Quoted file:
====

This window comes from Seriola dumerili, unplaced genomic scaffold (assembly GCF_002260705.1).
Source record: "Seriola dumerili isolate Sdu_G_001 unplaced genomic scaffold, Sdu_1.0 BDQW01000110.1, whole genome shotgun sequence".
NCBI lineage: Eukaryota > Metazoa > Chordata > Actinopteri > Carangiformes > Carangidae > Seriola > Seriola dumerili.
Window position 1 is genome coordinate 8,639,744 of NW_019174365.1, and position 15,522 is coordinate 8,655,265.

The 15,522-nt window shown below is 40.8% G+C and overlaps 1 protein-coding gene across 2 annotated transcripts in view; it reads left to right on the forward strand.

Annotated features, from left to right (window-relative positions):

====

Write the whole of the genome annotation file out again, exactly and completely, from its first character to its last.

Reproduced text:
This window comes from Seriola dumerili, unplaced genomic scaffold (assembly GCF_002260705.1).
Source record: "Seriola dumerili isolate Sdu_G_001 unplaced genomic scaffold, Sdu_1.0 BDQW01000110.1, whole genome shotgun sequence".
NCBI lineage: Eukaryota > Metazoa > Chordata > Actinopteri > Carangiformes > Carangidae > Seriola > Seriola dumerili.
Window position 1 is genome coordinate 8,639,744 of NW_019174365.1, and position 15,522 is coordinate 8,655,265.

The 15,522-nt window shown below is 40.8% G+C and overlaps 1 protein-coding gene across 2 annotated transcripts in view; it reads left to right on the forward strand.

Annotated features, from left to right (window-relative positions):